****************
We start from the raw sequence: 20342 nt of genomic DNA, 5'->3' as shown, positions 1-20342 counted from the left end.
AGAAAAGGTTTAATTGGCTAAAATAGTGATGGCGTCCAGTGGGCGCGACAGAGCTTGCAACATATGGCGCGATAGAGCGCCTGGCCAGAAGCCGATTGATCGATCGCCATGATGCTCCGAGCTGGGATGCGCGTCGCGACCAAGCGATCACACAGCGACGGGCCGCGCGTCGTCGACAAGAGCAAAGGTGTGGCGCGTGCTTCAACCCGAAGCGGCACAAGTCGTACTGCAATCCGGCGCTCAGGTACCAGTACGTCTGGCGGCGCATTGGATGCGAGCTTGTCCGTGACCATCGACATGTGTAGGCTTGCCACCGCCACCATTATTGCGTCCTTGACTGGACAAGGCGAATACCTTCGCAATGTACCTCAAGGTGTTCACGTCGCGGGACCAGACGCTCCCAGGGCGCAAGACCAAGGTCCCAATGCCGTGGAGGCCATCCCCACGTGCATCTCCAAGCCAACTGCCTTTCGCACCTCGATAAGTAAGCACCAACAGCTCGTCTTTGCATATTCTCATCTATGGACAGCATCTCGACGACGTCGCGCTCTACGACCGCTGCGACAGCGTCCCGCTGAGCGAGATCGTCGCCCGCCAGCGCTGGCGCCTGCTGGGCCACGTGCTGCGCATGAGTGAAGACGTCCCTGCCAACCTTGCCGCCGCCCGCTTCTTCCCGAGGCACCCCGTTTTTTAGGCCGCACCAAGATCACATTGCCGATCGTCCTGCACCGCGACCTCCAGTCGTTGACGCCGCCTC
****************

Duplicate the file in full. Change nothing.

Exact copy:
We start from the raw sequence: 20342 nt of genomic DNA, 5'->3' as shown, positions 1-20342 counted from the left end.
AGAAAAGGTTTAATTGGCTAAAATAGTGATGGCGTCCAGTGGGCGCGACAGAGCTTGCAACATATGGCGCGATAGAGCGCCTGGCCAGAAGCCGATTGATCGATCGCCATGATGCTCCGAGCTGGGATGCGCGTCGCGACCAAGCGATCACACAGCGACGGGCCGCGCGTCGTCGACAAGAGCAAAGGTGTGGCGCGTGCTTCAACCCGAAGCGGCACAAGTCGTACTGCAATCCGGCGCTCAGGTACCAGTACGTCTGGCGGCGCATTGGATGCGAGCTTGTCCGTGACCATCGACATGTGTAGGCTTGCCACCGCCACCATTATTGCGTCCTTGACTGGACAAGGCGAATACCTTCGCAATGTACCTCAAGGTGTTCACGTCGCGGGACCAGACGCTCCCAGGGCGCAAGACCAAGGTCCCAATGCCGTGGAGGCCATCCCCACGTGCATCTCCAAGCCAACTGCCTTTCGCACCTCGATAAGTAAGCACCAACAGCTCGTCTTTGCATATTCTCATCTATGGACAGCATCTCGACGACGTCGCGCTCTACGACCGCTGCGACAGCGTCCCGCTGAGCGAGATCGTCGCCCGCCAGCGCTGGCGCCTGCTGGGCCACGTGCTGCGCATGAGTGAAGACGTCCCTGCCAACCTTGCCGCCGCCCGCTTCTTCCCGAGGCACCCCGTTTTTTAGGCCGCACCAAGATCACATTGCCGATCGTCCTGCACCGCGACCTCCAGTCGTTGACGCCGCCTC